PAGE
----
Transcendence

Yoga. Emergence. Evolution.

I would like your help: your thoughts on something I have been thinking, feeling, and experiencing for decades.

Transcendence.

To borrow a line from Genesis’ Carpet Crawlers, “We’ve got to get in to get out,” and my corollary “we’ve got to get out to get in,” some of you have heard me surmise that “there are two paths you can go by” with respect to transcendence. There is the inner path by which we connect with the self beyond ego. Many of you know I have written many poems about this. There is the outer path by which we connect beyond the bodily aspects of ego with the greater community. Those of you who have read my technical writing or have taken a class with me may have seen hints of this.

Yet those of you who have listened or read closely to me, or have similar beliefs, know that I do not believe in a strict polar dichotomy of two paths, but a vast variety of hybrids—an ocean of seemingly infinite possibilities to transcendence in its many flavors, facets, and concentrations. What I have not typically expressed literally is some of the stories of my dreams. When I first saw the films “The Terminator” and “The Matrix”, one of two thoughts I had was “finally, someone produced a rendering of that vision I have had too many times in my recurring dreams/nightmares.” Based on my repeated frame-by-frame analysis of the trailers for the upcoming “Transcendence,” it may be déjà vu all over again. I should clarify: these films and my own visions have always significant differences. The second thought I always have? “Why do they always have to make these stories depicted in the films so violent? That’s not the way it has been in my dreams.” This is especially true for my own hundreds of self-tellings of Transcendence-like episodes.

I am sure that at least a few of you have had dreams or perhaps daydreams like this. I have been having dreams like this one since my teenage years. Two of my favorite books that I eagerly read as soon as they came out are “The Adolescence of P-1” (Thomas J. Ryan, 1977, as film “Hide and Seek”, 1984) and “Engines of Creation” (K. Eric Drexler, 1986). Don’t get me started on Kurzweil and all the others I have run across since then. Yet we all have imaginations. Even without these books, we cook up these things, right? Since around 1977 at least, the recurring dreams of either me (the dreamer) or one of my other dream characters has been in a hospital bed in some sort of coma-like state and connected first with the machines in the hospital, then working the way out into the other computer and communications networks, then beyond computers into superstrings and the subquantum “levels” of physical reality. You know the drill. Even if you don’t have these thoughts on your own, recent science fiction in the past few decades has been building up to this. Beside the dramatic megalomania and violence and such, a key distinction between this film and my dreams is that in the film, the characters Evelyn and Max argue about whether to upload/transfer Will’s consciousness to the net and ultimately Evelyn makes that choice and action, whereas in my dreams it has always been the main character themself finding ways to connect with the world (initially) via electronic connections and devices. The main character and network pull it off together without any need for other characters to support the transition.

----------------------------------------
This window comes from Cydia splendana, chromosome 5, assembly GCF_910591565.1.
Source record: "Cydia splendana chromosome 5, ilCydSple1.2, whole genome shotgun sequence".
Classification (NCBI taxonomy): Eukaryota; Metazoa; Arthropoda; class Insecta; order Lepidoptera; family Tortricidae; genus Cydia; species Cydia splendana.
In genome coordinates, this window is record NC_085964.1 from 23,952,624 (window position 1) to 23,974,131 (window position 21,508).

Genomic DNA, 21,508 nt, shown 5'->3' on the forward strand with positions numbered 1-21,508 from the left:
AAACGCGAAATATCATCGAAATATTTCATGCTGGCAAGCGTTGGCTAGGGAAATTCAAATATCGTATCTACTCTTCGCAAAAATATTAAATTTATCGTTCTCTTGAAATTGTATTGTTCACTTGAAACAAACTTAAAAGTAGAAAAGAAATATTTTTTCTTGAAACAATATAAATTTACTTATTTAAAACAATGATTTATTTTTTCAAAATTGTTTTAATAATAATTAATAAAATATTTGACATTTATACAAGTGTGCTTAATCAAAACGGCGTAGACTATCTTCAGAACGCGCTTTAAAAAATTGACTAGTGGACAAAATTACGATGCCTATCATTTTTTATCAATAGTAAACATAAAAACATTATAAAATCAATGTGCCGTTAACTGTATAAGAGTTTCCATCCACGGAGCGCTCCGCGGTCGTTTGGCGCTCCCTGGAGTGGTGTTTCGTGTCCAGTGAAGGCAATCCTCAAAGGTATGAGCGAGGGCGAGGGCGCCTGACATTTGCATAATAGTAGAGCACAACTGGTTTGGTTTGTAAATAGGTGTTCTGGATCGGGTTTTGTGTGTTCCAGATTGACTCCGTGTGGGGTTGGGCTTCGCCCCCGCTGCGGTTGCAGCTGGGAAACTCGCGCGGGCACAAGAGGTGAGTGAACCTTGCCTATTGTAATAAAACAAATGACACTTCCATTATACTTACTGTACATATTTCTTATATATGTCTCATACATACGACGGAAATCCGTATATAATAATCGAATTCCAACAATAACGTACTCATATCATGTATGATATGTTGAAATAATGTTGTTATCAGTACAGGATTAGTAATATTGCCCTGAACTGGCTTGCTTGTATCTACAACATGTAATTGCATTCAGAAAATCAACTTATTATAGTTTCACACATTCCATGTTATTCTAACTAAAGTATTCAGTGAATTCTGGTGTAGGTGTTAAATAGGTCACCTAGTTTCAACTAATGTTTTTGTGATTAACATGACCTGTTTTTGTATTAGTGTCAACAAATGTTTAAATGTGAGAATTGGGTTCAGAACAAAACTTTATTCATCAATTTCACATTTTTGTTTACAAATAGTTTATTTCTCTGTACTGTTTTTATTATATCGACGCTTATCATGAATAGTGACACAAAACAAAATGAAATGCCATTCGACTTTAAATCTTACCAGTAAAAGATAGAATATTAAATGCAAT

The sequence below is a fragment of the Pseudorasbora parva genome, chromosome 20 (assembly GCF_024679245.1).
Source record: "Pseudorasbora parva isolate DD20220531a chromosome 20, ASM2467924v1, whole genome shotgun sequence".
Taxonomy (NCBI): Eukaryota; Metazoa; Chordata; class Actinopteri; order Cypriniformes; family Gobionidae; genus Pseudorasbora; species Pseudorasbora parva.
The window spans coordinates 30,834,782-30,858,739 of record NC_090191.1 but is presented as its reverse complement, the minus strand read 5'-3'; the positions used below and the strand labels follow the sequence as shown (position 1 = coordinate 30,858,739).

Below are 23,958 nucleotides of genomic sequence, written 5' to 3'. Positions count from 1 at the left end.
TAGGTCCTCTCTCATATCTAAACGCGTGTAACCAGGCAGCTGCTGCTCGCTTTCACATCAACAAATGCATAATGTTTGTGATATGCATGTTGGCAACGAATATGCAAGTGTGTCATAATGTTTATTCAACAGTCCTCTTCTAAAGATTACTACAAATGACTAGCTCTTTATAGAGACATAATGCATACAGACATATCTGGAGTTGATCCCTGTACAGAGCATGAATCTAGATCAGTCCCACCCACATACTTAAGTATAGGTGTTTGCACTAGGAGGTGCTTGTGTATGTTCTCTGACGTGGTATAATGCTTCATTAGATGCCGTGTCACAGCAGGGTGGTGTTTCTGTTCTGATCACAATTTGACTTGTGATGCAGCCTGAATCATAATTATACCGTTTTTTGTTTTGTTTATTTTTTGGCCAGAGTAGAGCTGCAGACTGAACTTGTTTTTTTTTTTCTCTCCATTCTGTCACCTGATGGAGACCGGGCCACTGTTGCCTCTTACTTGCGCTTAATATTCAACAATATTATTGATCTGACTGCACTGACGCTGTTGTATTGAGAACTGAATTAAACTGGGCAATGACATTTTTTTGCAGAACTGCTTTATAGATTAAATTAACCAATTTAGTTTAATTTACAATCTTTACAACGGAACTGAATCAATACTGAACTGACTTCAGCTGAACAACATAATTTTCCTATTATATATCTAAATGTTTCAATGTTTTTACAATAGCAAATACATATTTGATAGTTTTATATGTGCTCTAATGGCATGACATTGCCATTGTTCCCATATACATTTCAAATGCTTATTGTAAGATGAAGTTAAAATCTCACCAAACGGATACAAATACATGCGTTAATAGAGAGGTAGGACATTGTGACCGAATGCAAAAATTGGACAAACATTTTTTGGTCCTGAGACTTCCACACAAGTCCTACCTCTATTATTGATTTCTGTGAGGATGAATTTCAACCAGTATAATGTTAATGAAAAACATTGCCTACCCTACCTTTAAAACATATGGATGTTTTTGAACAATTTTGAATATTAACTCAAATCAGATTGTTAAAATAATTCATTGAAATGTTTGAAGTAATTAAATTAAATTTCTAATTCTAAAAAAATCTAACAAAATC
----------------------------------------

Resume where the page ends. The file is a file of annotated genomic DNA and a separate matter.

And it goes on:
A few years ago, I started writing short stories, novels, and scripts for some of my tales. Certainly since they are as yet unpublished and I am generally uncomfortable talking/writing about this before they’re done, I haven’t been ready to discuss. However, on the eve of Transcendence, so to speak, I thought I would try to transcend my hesitation. For example, in some of my stories are characters who can “connect both ways” – bivalents – who connect (a) inward to spirit and back out to the world, and (b) outward through the world then back into spirit (and loop). If you don’t know what I’m referring to, feel free to ask!

So here is my question. Would you like to read or see stories with themes of human-network-human and/or human-network-computer interaction without so much violence, or are you satisfied with the state of the art? Secondly, if you don’t feel you have anything to share on the first question, what do you think of “transcendence” or “transference” or the questions posed on the “Transcendence” film site? Please discuss. Either here, or feel free to send me your thoughts, opinions, and dreams via private message or email. Thank you!

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About Brad Werner

Technical Evangelist
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2 Responses to Transcendence

  1. I love action stories. Action stories normally have violence. Once such story I read, along the line of what you posted about, is Ready Player One, by Ernest Cline. Very good book, I think you’d like it. (this is not a plug. I don’t have any affiliation with the author or book.) Lots of violence, but it also was a love story and a tale with a message about friends and good winning out over evil. At the same time, it was an alternate reality.
    That being said, I don’t need to have a story with action or violence. What it needs is a hook. Something that intrigues me. Keeps me reading so I can find out what happens next. So my answer is this; It doesn’t have to be violent, just interesting with an occasional laugh and a plot.
    When you are finished with your book, I hope you post about it. I would love to read it!

    Like

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